Many of the Chinese dot-coms to post quarterly results last week came through with strong showings, but Vipshop Holdings (NYSE:VIPS) wasn't one of them. Shares of the online discounter of brand apparel and accessories slumped 11.7% last week, pulled under after a poorly received third-quarter report.
Net revenue shot 38% higher to $1.8 billion -- in line with expectations -- and adjusted earnings growth of 32% to $89.3 million, or $0.15 a share, was just ahead of where Wall Street pros were perched. However, that was Vipshop's weakest year-over-year top-line growth as a public company.
It won't be the worst showing for long, though. Vipshop's guidance calls for net revenue growth to slow to between 30% and 33% for the current quarter. Analysts see growth slowing to a 28% clip in 2017.
Searching for new growth outlets
Vipshop isn't standing still. It recently acquired Pui Fu, a third-party payment license holder. That may seem like an odd purchase, but Vipshop expects Pui Fu to help improve the security of customer information and lower its processing costs. More importantly for Vipshop's purposes, it will also help the online discounter retain payment information that it can use to spur big-data analysis.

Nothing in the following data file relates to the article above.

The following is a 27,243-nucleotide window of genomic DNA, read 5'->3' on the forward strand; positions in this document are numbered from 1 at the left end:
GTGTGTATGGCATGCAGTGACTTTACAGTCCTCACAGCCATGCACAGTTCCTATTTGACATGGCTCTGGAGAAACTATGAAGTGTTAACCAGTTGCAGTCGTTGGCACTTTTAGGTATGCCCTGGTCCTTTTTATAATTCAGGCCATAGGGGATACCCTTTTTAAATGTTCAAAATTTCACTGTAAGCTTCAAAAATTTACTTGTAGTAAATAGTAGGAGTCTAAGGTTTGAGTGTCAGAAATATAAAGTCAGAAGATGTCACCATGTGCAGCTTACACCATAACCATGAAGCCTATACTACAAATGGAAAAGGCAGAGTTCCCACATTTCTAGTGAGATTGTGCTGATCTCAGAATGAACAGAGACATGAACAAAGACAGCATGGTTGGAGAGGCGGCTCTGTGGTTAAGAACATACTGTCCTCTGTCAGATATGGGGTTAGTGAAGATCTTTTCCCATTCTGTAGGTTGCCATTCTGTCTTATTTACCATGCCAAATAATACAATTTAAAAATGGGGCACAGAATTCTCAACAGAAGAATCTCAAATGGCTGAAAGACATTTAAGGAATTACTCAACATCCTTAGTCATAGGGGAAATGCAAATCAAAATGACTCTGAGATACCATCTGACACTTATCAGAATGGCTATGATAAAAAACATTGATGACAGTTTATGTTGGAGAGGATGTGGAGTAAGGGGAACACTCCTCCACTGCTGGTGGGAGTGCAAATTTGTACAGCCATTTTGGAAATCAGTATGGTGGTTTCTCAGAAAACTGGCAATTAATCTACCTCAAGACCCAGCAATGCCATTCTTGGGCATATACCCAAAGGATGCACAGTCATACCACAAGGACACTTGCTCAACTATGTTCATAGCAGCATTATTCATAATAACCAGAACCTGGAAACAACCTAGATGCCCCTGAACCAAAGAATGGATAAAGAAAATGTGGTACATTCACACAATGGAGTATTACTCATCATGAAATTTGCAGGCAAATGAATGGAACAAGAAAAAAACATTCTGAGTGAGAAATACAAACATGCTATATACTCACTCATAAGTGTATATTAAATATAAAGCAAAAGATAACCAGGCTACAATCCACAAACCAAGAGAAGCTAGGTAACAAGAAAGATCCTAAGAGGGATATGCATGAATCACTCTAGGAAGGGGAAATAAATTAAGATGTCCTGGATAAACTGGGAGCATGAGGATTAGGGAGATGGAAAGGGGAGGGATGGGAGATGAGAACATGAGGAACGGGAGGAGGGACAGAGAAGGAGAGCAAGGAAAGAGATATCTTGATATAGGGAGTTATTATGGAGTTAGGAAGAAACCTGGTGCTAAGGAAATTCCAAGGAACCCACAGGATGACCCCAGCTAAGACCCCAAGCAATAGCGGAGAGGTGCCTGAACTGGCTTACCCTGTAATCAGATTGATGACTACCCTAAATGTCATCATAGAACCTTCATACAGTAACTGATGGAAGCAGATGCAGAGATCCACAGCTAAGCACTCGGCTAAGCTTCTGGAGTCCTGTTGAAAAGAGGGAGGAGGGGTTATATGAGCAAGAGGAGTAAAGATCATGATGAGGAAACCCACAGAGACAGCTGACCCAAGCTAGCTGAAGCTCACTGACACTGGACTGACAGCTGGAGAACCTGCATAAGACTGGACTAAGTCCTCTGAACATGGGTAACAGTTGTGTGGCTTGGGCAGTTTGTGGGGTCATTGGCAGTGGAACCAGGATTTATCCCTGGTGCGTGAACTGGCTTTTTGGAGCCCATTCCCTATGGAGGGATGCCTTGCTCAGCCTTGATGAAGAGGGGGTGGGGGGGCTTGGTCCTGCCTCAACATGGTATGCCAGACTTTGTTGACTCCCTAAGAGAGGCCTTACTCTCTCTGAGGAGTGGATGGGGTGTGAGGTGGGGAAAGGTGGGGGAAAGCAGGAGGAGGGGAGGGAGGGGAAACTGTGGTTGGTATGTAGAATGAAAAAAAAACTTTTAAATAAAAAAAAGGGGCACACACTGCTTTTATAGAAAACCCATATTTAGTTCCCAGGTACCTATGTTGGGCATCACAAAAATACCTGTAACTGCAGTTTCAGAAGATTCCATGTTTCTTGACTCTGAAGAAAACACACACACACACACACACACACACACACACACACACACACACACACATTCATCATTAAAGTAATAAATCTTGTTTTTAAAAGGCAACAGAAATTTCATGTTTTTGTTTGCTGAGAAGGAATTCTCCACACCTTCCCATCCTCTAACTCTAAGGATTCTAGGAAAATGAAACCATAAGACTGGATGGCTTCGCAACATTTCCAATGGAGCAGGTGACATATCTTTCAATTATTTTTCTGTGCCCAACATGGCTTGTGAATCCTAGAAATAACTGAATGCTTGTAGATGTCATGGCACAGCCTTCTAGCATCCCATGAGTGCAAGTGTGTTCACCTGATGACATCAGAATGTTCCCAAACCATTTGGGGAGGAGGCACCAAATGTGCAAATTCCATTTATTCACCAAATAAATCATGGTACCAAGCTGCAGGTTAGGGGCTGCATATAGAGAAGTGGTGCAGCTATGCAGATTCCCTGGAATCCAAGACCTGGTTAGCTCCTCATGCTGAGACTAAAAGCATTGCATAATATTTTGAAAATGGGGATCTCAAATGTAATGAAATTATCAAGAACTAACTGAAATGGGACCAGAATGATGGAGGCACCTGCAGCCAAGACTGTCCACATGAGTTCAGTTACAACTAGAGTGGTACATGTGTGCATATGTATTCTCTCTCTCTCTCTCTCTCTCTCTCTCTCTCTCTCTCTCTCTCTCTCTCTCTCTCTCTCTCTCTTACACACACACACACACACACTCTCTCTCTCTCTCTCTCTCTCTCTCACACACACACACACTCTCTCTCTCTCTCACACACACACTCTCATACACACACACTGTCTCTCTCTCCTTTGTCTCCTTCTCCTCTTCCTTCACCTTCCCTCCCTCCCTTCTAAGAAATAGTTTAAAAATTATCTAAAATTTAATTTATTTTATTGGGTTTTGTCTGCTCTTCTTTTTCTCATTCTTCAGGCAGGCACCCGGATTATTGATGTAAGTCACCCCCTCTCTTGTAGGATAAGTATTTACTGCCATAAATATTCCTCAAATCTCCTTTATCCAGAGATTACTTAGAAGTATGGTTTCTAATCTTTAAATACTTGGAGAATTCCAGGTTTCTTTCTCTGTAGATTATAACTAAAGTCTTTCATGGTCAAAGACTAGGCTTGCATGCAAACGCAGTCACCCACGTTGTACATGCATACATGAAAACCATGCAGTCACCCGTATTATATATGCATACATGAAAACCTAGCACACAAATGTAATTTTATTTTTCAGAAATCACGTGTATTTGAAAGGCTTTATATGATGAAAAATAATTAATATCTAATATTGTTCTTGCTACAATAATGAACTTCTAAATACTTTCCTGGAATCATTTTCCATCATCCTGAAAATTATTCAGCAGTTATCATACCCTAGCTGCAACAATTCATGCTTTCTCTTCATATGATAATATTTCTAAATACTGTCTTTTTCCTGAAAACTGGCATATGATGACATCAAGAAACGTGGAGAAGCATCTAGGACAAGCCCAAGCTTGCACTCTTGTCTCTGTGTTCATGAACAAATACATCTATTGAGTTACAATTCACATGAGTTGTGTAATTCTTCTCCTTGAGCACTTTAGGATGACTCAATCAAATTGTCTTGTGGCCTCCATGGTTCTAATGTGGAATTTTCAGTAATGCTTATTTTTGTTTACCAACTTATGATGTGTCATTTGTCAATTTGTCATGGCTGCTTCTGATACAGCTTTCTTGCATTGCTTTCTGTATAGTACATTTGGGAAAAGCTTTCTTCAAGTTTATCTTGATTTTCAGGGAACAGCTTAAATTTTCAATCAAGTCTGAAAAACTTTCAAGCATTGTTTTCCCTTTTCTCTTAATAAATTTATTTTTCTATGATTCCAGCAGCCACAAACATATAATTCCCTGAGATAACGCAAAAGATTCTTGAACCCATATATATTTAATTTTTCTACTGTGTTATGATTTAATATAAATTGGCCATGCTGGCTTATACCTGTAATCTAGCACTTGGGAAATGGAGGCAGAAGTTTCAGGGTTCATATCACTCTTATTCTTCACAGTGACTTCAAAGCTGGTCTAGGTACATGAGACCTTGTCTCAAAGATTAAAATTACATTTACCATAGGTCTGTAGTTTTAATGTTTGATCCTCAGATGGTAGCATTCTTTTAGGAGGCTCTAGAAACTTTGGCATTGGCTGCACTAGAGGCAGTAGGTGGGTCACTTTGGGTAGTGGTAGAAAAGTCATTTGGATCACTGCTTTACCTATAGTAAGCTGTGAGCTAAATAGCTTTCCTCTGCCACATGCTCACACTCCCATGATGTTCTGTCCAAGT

Big data is an area Vipshop is emphasizing these days, and for good reason. The company doesn't have a shortage of customers, as 46 million different customers have placed an order through Vipshop's platform over the past 12 months. The better it gets to know the pattens and shopping behavior of its clients, the more it can sell to them. Revenue growth didn't keep up with its active customer count, so clearly there's room for improvement on that front.
Vipshop is also trying to make its site stickier through content marketing programs. It recently rolled out live broadcasting channels and shopping guides. It used to be that video wasn't a necessary tool for an online retailer to stand out, but the growing fascination with clip culture makes it a no-brainer at this point.
Another thing Vipshop is doing is broadening its reach. Orders outside China have grown 50% over the past year. These transactions represent just 5% of the gross merchandise volume at Vipshop, but it should expand as the e-tailer adds more foreign brands to its inventory of deals.
Vipshop had a three-year run as an investment for the ages. The stock's gains between its debut in early 2012 and 2014 clocked in at 174%, 370%, and 133%, respectively. You won't find too many stocks that more than double for three consecutive years. However, Vipshop stock has come down to earth since then, slipping 22% last year. It's now gone on to shave another 21% of its value in 2016.
The silver lining is that Vipshop's growing profits over the past two years make it more reasonably priced. The stock is now trading at just 14 times next year's profit target. If any of its many initiatives begin to pay off and growth starts to accelerate, it would be a feeding frenzy for bulls, flocking to a former market darling at a more than reasonable valuation.
Last week's report wasn't great, but the market's disappointed reaction may be creating a great buying opportunity.